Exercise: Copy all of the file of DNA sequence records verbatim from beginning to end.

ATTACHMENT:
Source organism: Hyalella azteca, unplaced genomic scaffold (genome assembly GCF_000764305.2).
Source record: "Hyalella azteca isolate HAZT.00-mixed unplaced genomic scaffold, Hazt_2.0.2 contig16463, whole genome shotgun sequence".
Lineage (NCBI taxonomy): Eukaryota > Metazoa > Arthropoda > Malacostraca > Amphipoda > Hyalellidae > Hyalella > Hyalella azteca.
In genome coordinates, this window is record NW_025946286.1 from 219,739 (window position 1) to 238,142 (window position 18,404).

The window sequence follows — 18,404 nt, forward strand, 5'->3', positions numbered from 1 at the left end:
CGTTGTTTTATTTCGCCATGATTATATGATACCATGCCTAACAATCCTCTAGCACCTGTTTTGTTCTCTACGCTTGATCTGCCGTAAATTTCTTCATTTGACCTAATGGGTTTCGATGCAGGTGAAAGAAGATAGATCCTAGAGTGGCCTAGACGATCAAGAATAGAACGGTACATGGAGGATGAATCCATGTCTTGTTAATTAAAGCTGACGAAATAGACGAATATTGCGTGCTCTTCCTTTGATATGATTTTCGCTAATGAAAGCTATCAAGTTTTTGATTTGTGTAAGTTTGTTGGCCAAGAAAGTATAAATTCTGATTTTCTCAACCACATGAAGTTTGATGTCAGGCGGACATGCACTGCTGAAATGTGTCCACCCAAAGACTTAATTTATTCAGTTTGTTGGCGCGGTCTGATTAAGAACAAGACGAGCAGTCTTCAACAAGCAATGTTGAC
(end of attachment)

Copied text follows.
Source organism: Hyalella azteca, unplaced genomic scaffold (genome assembly GCF_000764305.2).
Source record: "Hyalella azteca isolate HAZT.00-mixed unplaced genomic scaffold, Hazt_2.0.2 contig16463, whole genome shotgun sequence".
Lineage (NCBI taxonomy): Eukaryota > Metazoa > Arthropoda > Malacostraca > Amphipoda > Hyalellidae > Hyalella > Hyalella azteca.
In genome coordinates, this window is record NW_025946286.1 from 219,739 (window position 1) to 238,142 (window position 18,404).

The window sequence follows — 18,404 nt, forward strand, 5'->3', positions numbered from 1 at the left end:
CGTTGTTTTATTTCGCCATGATTATATGATACCATGCCTAACAATCCTCTAGCACCTGTTTTGTTCTCTACGCTTGATCTGCCGTAAATTTCTTCATTTGACCTAATGGGTTTCGATGCAGGTGAAAGAAGATAGATCCTAGAGTGGCCTAGACGATCAAGAATAGAACGGTACATGGAGGATGAATCCATGTCTTGTTAATTAAAGCTGACGAAATAGACGAATATTGCGTGCTCTTCCTTTGATATGATTTTCGCTAATGAAAGCTATCAAGTTTTTGATTTGTGTAAGTTTGTTGGCCAAGAAAGTATAAATTCTGATTTTCTCAACCACATGAAGTTTGATGTCAGGCGGACATGCACTGCTGAAATGTGTCCACCCAAAGACTTAATTTATTCAGTTTGTTGGCGCGGTCTGATTAAGAACAAGACGAGCAGTCTTCAACAAGCAATGTTGAC